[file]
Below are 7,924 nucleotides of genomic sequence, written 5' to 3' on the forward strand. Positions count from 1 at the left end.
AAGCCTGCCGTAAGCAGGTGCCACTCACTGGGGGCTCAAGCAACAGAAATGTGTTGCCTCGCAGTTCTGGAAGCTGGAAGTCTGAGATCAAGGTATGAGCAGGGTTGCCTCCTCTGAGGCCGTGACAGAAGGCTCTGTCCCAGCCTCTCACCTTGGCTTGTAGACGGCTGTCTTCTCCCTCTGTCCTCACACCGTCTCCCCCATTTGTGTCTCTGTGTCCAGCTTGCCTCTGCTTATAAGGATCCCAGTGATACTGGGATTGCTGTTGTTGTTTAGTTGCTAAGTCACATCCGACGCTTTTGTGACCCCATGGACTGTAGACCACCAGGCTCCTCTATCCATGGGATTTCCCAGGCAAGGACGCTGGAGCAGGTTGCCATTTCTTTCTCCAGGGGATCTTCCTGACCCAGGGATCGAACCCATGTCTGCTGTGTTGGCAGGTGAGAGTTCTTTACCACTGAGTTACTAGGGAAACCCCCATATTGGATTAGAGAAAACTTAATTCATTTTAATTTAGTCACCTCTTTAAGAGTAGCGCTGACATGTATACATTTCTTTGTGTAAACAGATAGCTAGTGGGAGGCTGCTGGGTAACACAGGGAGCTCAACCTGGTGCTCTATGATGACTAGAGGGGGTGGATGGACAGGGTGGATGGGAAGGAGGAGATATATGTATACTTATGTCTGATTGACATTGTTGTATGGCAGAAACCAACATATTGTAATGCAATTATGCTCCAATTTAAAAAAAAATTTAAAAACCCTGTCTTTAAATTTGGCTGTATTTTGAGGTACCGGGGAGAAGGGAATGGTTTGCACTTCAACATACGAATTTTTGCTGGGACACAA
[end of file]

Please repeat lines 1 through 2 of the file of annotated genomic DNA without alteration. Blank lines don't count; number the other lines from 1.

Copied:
Below are 7,924 nucleotides of genomic sequence, written 5' to 3' on the forward strand. Positions count from 1 at the left end.
AAGCCTGCCGTAAGCAGGTGCCACTCACTGGGGGCTCAAGCAACAGAAATGTGTTGCCTCGCAGTTCTGGAAGCTGGAAGTCTGAGATCAAGGTATGAGCAGGGTTGCCTCCTCTGAGGCCGTGACAGAAGGCTCTGTCCCAGCCTCTCACCTTGGCTTGTAGACGGCTGTCTTCTCCCTCTGTCCTCACACCGTCTCCCCCATTTGTGTCTCTGTGTCCAGCTTGCCTCTGCTTATAAGGATCCCAGTGATACTGGGATTGCTGTTGTTGTTTAGTTGCTAAGTCACATCCGACGCTTTTGTGACCCCATGGACTGTAGACCACCAGGCTCCTCTATCCATGGGATTTCCCAGGCAAGGACGCTGGAGCAGGTTGCCATTTCTTTCTCCAGGGGATCTTCCTGACCCAGGGATCGAACCCATGTCTGCTGTGTTGGCAGGTGAGAGTTCTTTACCACTGAGTTACTAGGGAAACCCCCATATTGGATTAGAGAAAACTTAATTCATTTTAATTTAGTCACCTCTTTAAGAGTAGCGCTGACATGTATACATTTCTTTGTGTAAACAGATAGCTAGTGGGAGGCTGCTGGGTAACACAGGGAGCTCAACCTGGTGCTCTATGATGACTAGAGGGGGTGGATGGACAGGGTGGATGGGAAGGAGGAGATATATGTATACTTATGTCTGATTGACATTGTTGTATGGCAGAAACCAACATATTGTAATGCAATTATGCTCCAATTTAAAAAAAAATTTAAAAACCCTGTCTTTAAATTTGGCTGTATTTTGAGGTACCGGGGAGAAGGGAATGGTTTGCACTTCAACATACGAATTTTTGCTGGGACACAA